“It’s never been a better time to take risks”

We’re living in a digital era that has eliminated geographical boundaries and made remote working possible. And with tools like Parpera, it's never been easier to become a freelancer. You only need to take that first step.

Parpera founder and CEO, Daniel Cannizzaro, feels the perfect time to start your own business is now:

“There’s never been a better time to pursue your passions or your life's purpose. The tools are there. The economy is recovering. Some of the best businesses are yet to be born, and here’s your opportunity to do that. The great resignation is coming. Don’t get another job. Create your own.”

So, to help you get started with freelancing and discover where to start freelancing, we’ve prepared a dedicated guide for you.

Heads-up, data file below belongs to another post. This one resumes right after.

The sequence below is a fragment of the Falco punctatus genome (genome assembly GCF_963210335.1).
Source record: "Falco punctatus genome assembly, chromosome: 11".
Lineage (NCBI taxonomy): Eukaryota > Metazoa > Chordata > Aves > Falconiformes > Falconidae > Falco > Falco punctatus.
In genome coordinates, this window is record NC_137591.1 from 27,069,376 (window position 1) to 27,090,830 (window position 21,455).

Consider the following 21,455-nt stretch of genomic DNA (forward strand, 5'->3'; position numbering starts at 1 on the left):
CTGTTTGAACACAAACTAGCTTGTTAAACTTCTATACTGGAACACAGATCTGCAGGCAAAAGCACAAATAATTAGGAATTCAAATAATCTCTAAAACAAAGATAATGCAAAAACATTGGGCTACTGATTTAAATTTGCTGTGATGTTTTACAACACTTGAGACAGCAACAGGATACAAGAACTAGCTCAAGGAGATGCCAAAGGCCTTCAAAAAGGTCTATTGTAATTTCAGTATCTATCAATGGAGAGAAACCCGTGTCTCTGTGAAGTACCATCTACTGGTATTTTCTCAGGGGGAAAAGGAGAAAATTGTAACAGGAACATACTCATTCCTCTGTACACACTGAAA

How to get started with freelancing: a 5-step guide

If you are going to build your freelancing dream, you’ll need to create a solid foundation to be up and running once you land your first client. Here’s how:

1. Register for an ABN

To operate legally as an individual business providing goods or services, you’ll first need to register for an Australian Business Number (ABN).

An ABN is a unique number that will identify you for tax purposes, and one you’ll need to include on your invoices. You can register for an ABN easily through the Australian Business Register or even on Parpera.

But what about Goods and Services Tax (GST)? It’s a common question we hear from freelancers. If you don’t plan to make more than $75,000 of gross income in a fiscal year, then you don’t need to register for GST. For more information on GST, read our article on how to create an invoice in Australia.    

2. Set up a business bank account

As a freelancer, you’ll have financial obligations whether or not you’re registered for GST because you’ll need to report your income to the government.